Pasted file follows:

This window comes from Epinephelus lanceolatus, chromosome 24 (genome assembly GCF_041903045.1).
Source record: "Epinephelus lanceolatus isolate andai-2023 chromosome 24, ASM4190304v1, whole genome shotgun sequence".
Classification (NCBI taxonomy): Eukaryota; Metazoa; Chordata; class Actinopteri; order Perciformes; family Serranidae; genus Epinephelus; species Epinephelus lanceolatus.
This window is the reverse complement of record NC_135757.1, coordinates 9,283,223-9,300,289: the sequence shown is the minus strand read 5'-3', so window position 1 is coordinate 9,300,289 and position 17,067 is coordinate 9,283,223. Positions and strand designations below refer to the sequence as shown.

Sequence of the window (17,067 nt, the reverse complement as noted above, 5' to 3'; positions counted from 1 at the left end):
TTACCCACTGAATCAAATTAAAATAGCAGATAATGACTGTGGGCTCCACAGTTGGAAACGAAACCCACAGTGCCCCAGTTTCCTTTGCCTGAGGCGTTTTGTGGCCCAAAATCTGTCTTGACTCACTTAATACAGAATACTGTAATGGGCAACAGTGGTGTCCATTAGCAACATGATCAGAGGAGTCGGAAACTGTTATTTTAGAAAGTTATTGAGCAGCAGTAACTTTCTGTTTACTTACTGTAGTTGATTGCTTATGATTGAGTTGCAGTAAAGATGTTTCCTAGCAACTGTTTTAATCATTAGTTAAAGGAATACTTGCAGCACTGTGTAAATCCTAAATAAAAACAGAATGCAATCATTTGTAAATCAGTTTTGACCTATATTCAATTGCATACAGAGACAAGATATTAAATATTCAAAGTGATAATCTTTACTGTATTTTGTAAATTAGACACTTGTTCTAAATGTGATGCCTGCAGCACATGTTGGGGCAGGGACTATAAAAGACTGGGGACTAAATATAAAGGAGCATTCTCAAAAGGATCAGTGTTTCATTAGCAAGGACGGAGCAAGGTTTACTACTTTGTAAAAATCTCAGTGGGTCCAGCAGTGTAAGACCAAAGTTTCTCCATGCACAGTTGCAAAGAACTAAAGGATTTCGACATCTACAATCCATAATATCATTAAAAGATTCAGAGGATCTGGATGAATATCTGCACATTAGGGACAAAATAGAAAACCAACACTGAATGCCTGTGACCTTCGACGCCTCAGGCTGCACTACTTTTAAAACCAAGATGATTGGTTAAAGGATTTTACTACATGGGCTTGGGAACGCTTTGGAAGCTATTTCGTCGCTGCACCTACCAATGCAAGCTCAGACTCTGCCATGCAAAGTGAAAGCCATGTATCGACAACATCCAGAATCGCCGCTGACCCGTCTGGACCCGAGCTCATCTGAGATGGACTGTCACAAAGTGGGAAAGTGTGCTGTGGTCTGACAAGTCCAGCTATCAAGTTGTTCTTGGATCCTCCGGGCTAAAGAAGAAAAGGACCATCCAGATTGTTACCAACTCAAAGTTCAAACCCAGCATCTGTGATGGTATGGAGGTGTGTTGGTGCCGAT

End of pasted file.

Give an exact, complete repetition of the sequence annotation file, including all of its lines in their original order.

This window comes from Epinephelus lanceolatus, chromosome 24 (genome assembly GCF_041903045.1).
Source record: "Epinephelus lanceolatus isolate andai-2023 chromosome 24, ASM4190304v1, whole genome shotgun sequence".
Classification (NCBI taxonomy): Eukaryota; Metazoa; Chordata; class Actinopteri; order Perciformes; family Serranidae; genus Epinephelus; species Epinephelus lanceolatus.
This window is the reverse complement of record NC_135757.1, coordinates 9,283,223-9,300,289: the sequence shown is the minus strand read 5'-3', so window position 1 is coordinate 9,300,289 and position 17,067 is coordinate 9,283,223. Positions and strand designations below refer to the sequence as shown.

Sequence of the window (17,067 nt, the reverse complement as noted above, 5' to 3'; positions counted from 1 at the left end):
TTACCCACTGAATCAAATTAAAATAGCAGATAATGACTGTGGGCTCCACAGTTGGAAACGAAACCCACAGTGCCCCAGTTTCCTTTGCCTGAGGCGTTTTGTGGCCCAAAATCTGTCTTGACTCACTTAATACAGAATACTGTAATGGGCAACAGTGGTGTCCATTAGCAACATGATCAGAGGAGTCGGAAACTGTTATTTTAGAAAGTTATTGAGCAGCAGTAACTTTCTGTTTACTTACTGTAGTTGATTGCTTATGATTGAGTTGCAGTAAAGATGTTTCCTAGCAACTGTTTTAATCATTAGTTAAAGGAATACTTGCAGCACTGTGTAAATCCTAAATAAAAACAGAATGCAATCATTTGTAAATCAGTTTTGACCTATATTCAATTGCATACAGAGACAAGATATTAAATATTCAAAGTGATAATCTTTACTGTATTTTGTAAATTAGACACTTGTTCTAAATGTGATGCCTGCAGCACATGTTGGGGCAGGGACTATAAAAGACTGGGGACTAAATATAAAGGAGCATTCTCAAAAGGATCAGTGTTTCATTAGCAAGGACGGAGCAAGGTTTACTACTTTGTAAAAATCTCAGTGGGTCCAGCAGTGTAAGACCAAAGTTTCTCCATGCACAGTTGCAAAGAACTAAAGGATTTCGACATCTACAATCCATAATATCATTAAAAGATTCAGAGGATCTGGATGAATATCTGCACATTAGGGACAAAATAGAAAACCAACACTGAATGCCTGTGACCTTCGACGCCTCAGGCTGCACTACTTTTAAAACCAAGATGATTGGTTAAAGGATTTTACTACATGGGCTTGGGAACGCTTTGGAAGCTATTTCGTCGCTGCACCTACCAATGCAAGCTCAGACTCTGCCATGCAAAGTGAAAGCCATGTATCGACAACATCCAGAATCGCCGCTGACCCGTCTGGACCCGAGCTCATCTGAGATGGACTGTCACAAAGTGGGAAAGTGTGCTGTGGTCTGACAAGTCCAGCTATCAAGTTGTTCTTGGATCCTCCGGGCTAAAGAAGAAAAGGACCATCCAGATTGTTACCAACTCAAAGTTCAAACCCAGCATCTGTGATGGTATGGAGGTGTGTTGGTGCCGAT